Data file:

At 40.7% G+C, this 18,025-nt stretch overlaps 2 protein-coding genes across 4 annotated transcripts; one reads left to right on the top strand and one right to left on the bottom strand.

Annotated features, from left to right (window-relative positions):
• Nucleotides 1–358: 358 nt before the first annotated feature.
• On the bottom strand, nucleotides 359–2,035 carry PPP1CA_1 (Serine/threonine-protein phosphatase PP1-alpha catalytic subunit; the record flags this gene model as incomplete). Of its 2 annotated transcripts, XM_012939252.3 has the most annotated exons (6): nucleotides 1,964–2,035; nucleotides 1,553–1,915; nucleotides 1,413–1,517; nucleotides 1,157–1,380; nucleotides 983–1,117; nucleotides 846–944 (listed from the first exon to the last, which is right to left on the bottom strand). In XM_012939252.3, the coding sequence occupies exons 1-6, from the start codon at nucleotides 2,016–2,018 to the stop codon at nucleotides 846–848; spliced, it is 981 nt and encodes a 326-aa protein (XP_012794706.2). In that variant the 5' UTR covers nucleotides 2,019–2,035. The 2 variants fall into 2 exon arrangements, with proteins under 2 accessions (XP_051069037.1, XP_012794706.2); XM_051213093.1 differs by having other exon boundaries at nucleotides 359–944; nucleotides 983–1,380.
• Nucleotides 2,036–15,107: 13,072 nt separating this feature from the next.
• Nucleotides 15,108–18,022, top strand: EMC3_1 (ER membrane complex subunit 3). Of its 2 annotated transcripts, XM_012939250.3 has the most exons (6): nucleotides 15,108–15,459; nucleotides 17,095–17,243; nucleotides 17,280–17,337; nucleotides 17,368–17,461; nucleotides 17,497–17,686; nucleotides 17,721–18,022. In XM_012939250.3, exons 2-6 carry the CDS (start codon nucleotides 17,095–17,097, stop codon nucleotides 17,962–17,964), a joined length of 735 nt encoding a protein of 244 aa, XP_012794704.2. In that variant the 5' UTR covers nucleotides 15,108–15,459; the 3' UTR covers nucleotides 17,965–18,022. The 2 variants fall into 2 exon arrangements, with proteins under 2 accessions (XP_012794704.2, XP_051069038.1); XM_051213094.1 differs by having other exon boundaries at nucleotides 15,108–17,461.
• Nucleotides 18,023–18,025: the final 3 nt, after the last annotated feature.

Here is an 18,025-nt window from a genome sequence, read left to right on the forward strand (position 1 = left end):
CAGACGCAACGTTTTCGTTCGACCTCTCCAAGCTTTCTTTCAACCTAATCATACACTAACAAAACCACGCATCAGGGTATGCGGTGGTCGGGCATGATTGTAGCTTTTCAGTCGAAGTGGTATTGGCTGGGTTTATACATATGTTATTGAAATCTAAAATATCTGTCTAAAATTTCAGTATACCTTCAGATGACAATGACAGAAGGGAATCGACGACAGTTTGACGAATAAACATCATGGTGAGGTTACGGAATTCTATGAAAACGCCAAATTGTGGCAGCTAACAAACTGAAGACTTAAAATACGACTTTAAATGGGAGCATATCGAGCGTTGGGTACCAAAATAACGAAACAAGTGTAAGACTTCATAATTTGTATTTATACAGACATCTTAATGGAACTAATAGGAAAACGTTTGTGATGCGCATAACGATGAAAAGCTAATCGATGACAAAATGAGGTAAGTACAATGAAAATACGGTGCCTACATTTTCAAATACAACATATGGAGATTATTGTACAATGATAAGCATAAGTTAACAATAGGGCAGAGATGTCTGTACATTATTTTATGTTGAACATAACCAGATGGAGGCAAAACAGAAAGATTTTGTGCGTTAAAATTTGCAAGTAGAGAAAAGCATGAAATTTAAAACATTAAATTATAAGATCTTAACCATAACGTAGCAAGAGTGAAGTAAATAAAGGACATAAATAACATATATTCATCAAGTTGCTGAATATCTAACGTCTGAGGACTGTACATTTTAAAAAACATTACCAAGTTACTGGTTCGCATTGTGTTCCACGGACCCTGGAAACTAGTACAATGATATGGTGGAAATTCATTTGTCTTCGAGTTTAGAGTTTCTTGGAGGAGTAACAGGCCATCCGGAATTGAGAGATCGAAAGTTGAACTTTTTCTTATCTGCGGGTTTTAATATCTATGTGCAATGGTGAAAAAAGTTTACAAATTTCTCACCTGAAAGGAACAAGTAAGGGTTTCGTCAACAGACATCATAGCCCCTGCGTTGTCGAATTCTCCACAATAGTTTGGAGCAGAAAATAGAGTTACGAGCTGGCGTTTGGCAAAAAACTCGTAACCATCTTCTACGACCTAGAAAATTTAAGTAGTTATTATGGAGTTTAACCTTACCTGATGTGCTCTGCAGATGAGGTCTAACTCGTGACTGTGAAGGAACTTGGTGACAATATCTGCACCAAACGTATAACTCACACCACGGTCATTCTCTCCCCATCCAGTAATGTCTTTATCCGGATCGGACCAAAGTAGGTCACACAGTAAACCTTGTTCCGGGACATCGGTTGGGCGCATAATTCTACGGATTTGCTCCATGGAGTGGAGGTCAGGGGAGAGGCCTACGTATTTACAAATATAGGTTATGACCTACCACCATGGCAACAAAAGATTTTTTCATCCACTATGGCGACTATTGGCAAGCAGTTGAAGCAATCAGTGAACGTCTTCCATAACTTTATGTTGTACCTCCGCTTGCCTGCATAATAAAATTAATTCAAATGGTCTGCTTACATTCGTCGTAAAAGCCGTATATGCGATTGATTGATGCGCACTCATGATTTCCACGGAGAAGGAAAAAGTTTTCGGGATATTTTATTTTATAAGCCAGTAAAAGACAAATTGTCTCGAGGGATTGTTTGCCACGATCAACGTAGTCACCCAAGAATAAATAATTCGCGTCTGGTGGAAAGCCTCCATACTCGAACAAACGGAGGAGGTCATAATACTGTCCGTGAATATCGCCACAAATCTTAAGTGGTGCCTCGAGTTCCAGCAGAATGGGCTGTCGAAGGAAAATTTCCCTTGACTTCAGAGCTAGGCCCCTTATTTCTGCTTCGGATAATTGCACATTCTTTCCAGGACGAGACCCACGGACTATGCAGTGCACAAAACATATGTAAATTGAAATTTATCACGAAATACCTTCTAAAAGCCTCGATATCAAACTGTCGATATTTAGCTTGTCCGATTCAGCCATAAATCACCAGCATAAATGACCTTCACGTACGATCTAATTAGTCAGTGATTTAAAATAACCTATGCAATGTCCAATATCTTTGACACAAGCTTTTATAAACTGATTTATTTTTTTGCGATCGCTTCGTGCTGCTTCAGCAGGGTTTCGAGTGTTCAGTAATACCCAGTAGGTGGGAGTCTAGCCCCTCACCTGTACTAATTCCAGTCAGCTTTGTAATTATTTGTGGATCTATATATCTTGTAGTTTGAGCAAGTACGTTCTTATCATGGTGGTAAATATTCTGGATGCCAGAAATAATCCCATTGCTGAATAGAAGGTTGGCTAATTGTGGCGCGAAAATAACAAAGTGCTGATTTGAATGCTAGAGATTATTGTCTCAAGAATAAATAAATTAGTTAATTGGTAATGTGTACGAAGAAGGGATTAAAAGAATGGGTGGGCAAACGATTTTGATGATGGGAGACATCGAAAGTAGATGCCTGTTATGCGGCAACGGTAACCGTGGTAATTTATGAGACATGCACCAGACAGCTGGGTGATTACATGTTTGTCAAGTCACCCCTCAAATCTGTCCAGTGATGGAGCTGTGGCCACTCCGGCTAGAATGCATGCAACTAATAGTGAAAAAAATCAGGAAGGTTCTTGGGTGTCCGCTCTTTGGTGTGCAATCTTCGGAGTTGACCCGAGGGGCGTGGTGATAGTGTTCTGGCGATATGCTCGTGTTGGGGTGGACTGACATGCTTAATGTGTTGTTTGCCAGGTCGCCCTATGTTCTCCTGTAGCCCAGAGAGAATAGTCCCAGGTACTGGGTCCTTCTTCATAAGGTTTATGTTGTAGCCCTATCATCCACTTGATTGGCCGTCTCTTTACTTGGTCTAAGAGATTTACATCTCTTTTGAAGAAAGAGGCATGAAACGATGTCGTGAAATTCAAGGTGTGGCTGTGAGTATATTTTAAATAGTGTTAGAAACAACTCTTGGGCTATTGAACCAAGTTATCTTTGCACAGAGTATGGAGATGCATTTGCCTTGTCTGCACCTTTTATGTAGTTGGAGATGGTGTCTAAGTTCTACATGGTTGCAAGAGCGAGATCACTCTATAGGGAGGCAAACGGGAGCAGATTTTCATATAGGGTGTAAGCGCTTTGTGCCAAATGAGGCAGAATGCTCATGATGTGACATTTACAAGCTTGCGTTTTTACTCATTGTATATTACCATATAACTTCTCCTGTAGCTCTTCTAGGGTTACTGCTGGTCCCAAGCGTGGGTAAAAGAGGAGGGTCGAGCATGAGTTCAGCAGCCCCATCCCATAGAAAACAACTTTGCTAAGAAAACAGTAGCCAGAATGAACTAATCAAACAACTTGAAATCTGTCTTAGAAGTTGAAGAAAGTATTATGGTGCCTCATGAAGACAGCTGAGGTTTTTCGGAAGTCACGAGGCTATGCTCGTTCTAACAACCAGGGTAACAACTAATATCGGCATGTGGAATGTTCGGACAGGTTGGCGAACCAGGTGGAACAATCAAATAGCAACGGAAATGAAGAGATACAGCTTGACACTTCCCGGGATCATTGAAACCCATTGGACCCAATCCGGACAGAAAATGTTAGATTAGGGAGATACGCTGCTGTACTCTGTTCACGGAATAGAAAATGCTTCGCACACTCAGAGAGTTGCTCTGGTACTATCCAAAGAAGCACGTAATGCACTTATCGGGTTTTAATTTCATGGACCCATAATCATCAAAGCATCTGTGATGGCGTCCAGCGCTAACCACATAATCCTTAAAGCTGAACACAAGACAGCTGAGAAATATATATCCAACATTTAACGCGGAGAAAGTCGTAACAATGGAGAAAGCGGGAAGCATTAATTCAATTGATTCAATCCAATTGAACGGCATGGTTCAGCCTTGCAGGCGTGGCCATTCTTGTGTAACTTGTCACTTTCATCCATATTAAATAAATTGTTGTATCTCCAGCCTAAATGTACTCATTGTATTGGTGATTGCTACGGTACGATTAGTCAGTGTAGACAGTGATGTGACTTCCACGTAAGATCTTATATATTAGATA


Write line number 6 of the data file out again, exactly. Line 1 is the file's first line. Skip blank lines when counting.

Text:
• Nucleotides 15,108–18,022, top strand: EMC3_1 (ER membrane complex subunit 3). Of its 2 annotated transcripts, XM_012939250.3 has the most exons (6): nucleotides 15,108–15,459; nucleotides 17,095–17,243; nucleotides 17,280–17,337; nucleotides 17,368–17,461; nucleotides 17,497–17,686; nucleotides 17,721–18,022. In XM_012939250.3, exons 2-6 carry the CDS (start codon nucleotides 17,095–17,097, stop codon nucleotides 17,962–17,964), a joined length of 735 nt encoding a protein of 244 aa, XP_012794704.2. In that variant the 5' UTR covers nucleotides 15,108–15,459; the 3' UTR covers nucleotides 17,965–18,022. The 2 variants fall into 2 exon arrangements, with proteins under 2 accessions (XP_012794704.2, XP_051069038.1); XM_051213094.1 differs by having other exon boundaries at nucleotides 15,108–17,461.